Advertisements

Leave a comment

Filed under Financial returns, Mine construction, Papua New Guinea

Locals Claim Earthquake Poses Great Threat To Wafi-Golpu Mine

“Newcrest and Harmony have never mentioned anything about earthquakes during any awareness”

See also: Magnitude 7.5 quake alongside proposed Solwara 1 mining site

Jerry Sefe | Post Courier | May 17, 2019

THE people of Yanta, Hengambu and Babwaf are concerned about the safety of their relatives who will be working at the underground Wafi-Golpu mine when it begins operations.

Their concern follows the recent 7.2 magnitude earthquake that struck Bulolo district last Tuesday. They described the quake as a wakeup call for the Wafi-Golpu underground mine developer Newcrest and Harmony.

They said the quake was disturbing to them as such natural occurrences may be hazardous in future for the Wafi-Golpu underground mine if it comes into full operation.

They said they are not representing any individual person nor its respective landowner presidents who were supposed to represent them to speak on behalf of them. “We are concerned about the lives of thousands of people including our children who will be working underground when the mine begins operation,” they said.

Provincial chairman of mines and petroleum and president of Mumeng local level government Okam Paton said he believes the resilience of these natural disasters would be captured in the mining environment impact statement.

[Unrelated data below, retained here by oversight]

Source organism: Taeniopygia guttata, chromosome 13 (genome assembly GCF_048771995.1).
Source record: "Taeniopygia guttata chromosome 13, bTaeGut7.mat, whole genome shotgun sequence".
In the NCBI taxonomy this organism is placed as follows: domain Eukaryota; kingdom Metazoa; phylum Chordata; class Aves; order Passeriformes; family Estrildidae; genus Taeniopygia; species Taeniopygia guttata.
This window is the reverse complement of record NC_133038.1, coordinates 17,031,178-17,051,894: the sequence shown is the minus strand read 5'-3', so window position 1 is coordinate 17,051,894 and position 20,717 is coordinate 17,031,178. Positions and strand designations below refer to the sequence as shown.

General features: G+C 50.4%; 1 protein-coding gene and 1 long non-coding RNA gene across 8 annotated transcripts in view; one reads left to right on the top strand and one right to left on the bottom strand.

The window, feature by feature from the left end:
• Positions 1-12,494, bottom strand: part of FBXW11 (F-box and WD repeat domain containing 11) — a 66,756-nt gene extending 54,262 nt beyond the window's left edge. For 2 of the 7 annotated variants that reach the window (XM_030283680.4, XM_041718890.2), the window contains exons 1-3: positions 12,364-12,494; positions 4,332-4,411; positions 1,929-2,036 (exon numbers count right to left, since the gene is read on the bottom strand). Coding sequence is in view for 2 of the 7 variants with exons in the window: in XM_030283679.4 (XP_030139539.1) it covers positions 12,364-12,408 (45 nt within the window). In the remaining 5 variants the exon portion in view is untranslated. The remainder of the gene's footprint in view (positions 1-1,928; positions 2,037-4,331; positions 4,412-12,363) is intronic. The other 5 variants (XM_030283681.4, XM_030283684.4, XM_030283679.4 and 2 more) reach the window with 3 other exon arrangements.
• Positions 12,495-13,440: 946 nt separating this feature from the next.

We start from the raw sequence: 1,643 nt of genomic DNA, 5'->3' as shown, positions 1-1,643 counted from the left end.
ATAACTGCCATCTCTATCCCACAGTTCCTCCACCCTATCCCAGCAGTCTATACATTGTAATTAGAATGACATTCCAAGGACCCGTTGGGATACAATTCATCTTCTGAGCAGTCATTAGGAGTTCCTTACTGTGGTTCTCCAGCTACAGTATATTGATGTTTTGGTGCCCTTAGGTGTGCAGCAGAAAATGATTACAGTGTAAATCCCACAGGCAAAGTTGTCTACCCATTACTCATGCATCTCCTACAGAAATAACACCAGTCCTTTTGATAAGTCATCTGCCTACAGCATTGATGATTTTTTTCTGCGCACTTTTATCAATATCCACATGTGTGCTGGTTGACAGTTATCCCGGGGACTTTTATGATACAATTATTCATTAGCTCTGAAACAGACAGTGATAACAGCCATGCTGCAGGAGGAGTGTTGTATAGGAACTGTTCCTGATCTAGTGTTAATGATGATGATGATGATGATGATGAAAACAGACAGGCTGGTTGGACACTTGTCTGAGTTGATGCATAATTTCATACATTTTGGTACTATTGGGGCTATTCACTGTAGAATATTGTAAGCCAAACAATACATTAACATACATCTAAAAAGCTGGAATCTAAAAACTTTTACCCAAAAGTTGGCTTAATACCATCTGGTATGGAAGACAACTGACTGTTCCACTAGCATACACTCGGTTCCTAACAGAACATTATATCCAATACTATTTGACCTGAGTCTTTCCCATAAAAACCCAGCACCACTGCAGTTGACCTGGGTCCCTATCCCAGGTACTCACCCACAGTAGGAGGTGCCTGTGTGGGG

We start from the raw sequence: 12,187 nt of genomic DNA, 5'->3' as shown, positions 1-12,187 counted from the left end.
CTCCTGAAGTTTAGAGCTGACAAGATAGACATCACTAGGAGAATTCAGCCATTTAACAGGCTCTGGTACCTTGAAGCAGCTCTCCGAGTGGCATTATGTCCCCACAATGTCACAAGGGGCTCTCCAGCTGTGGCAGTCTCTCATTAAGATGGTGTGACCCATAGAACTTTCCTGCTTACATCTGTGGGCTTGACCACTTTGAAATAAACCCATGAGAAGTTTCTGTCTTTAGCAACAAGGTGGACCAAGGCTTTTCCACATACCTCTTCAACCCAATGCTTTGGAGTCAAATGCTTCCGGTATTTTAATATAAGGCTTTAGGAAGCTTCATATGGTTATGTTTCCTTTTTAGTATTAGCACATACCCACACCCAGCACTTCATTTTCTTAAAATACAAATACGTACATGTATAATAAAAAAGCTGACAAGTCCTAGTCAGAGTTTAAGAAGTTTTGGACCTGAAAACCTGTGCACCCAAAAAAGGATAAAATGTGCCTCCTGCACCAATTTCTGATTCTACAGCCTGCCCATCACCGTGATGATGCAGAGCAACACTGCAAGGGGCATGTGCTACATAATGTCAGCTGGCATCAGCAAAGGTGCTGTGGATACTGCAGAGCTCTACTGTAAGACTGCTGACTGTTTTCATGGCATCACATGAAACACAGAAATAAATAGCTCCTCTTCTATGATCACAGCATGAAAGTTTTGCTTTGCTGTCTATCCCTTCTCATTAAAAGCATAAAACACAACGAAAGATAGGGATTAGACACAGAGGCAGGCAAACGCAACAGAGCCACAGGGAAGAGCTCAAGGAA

However, he said it is in the best interest of the landowners that the responsible authorities respond to their concerns.

According to Wafi-Golpu project environmental impact statement chapter 21 of unplanned events, there is nothing mentioned about earthquakes.

“However, these events are often described as ‘low probability, high consequence’ events in reference to the position they occupy on a typical risk matrix.

“They can be broadly categorised as: natural events, significant seismic, weather or other natural events that occur infrequently but have the potential to cause significant damage.

“Accidental events, events originating from human activity that are considered unlikely due to the engineering design, operational controls and monitoring programs that are in place, but have the potential to cause significant damage if they do occur.

“Despite the low probability of occurrence of these events, the potential natural events considered most likely to affect the project are seismic events, tsunami, storm surge and flood events, bush fire and drought,” they said.

Knowing it would bring chaos to lives and properties, the landowners said they never thought of an earthquake at all, claiming the reason behind this was because they were not informed at all by the company.